A resident of New Paltz for more than 50 years, Marks earned a master’s degree and Ph.D. from Syracuse University. Prior to coming to New Paltz, he taught English at Ohio State University and Ball State University. He also served as a visiting professor and Fulbright scholar in Kanazawa, Japan. He was instrumental in establishing the “sister city” connection between New Paltz and Osa, Japan, which has fostered warm friendships between residents of both cities, including many visiting students.
In addition to teaching, Marks was a translator of modern Japanese literature. He worked as a translator and essayist on volumes such as “A Courtesan’s Day: Hour by Hour,” “The Faithful Samurai,” and “Hiroshige: Birds and Flowers.” He also was the co-author of two books: “Surimono: Prints by Elbow” with Edythe Pollster and “The Cry That Rang from Brussels to New Amsterdam” with Francis Devos.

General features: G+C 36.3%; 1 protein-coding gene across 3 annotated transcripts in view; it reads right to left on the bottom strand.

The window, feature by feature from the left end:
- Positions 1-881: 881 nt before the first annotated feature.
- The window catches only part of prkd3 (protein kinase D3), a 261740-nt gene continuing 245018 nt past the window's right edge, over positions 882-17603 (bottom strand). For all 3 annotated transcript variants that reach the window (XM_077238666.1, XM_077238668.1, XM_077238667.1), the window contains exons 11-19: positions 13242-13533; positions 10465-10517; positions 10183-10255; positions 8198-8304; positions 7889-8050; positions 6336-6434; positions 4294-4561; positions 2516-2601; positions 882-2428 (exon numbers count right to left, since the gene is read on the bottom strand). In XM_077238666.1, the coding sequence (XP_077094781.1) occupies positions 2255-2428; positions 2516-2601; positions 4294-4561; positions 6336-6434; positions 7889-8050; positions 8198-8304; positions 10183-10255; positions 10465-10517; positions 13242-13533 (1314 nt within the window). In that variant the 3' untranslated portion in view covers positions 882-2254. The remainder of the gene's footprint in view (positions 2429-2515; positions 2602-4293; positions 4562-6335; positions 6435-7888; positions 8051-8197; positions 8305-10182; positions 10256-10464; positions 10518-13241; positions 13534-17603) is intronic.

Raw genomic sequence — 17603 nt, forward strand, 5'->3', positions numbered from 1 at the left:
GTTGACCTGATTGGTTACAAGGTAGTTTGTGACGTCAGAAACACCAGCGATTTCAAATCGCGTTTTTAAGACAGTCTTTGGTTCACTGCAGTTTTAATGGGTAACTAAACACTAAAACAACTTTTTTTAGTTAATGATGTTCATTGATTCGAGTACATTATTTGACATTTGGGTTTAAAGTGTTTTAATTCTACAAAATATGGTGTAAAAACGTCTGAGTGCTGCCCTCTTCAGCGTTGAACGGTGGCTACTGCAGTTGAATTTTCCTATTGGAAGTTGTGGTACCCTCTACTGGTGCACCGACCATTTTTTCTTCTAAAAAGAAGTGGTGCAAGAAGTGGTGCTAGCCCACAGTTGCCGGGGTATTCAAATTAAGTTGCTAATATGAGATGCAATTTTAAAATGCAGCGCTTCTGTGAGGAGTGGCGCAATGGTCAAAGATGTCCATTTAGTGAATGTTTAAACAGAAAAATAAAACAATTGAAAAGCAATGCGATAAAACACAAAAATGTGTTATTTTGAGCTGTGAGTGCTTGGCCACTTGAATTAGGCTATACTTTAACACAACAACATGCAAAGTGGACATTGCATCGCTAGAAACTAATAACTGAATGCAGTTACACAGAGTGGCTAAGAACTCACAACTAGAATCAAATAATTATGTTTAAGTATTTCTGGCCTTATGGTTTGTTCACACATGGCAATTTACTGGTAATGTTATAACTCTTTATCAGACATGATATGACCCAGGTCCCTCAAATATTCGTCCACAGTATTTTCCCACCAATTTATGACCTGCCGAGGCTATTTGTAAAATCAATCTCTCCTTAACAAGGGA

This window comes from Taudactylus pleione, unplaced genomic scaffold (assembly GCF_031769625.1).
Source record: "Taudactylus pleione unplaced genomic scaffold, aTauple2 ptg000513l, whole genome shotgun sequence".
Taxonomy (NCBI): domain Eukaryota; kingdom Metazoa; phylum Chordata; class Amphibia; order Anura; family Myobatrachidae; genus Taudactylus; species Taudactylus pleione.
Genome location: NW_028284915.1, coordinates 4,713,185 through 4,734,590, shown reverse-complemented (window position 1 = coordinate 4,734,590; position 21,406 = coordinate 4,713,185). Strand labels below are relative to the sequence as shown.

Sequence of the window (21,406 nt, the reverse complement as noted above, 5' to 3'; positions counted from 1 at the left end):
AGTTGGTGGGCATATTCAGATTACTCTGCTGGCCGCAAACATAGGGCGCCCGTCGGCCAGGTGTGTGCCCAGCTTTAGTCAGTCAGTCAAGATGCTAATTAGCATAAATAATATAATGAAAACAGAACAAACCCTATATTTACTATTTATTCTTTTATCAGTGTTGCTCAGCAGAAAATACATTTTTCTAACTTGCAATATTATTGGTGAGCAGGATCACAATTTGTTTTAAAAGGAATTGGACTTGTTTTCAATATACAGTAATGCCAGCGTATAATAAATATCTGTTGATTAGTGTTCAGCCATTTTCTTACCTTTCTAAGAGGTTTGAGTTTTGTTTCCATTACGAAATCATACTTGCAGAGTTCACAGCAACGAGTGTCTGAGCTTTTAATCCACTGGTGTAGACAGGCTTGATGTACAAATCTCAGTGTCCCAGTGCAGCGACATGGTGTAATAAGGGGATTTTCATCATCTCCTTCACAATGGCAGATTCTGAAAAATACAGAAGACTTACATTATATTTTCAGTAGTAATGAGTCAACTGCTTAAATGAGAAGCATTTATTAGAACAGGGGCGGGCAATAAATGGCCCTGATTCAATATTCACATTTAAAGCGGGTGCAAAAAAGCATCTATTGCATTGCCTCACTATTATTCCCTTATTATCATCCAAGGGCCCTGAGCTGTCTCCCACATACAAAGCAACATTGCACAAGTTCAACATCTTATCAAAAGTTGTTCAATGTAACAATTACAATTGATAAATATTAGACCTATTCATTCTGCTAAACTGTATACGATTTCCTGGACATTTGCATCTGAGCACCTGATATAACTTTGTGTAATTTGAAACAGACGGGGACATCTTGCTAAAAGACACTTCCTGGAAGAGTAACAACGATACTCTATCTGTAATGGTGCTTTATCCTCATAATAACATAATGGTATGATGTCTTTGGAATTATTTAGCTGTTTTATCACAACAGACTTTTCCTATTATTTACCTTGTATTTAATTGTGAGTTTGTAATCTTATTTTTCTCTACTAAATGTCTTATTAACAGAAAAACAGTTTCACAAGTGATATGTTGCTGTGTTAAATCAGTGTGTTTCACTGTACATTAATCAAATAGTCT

Prior to his death, Marks served as New Paltz town historian, village historian, and church historian.
Marks is survived by his wife, Herta, whom he married in 1942; his son, Stuart; his daughters, Thea Welch (Michael) and Christina Haley (Raymond); nine grandchildren; and ten great-grandchildren with the eleventh on the way.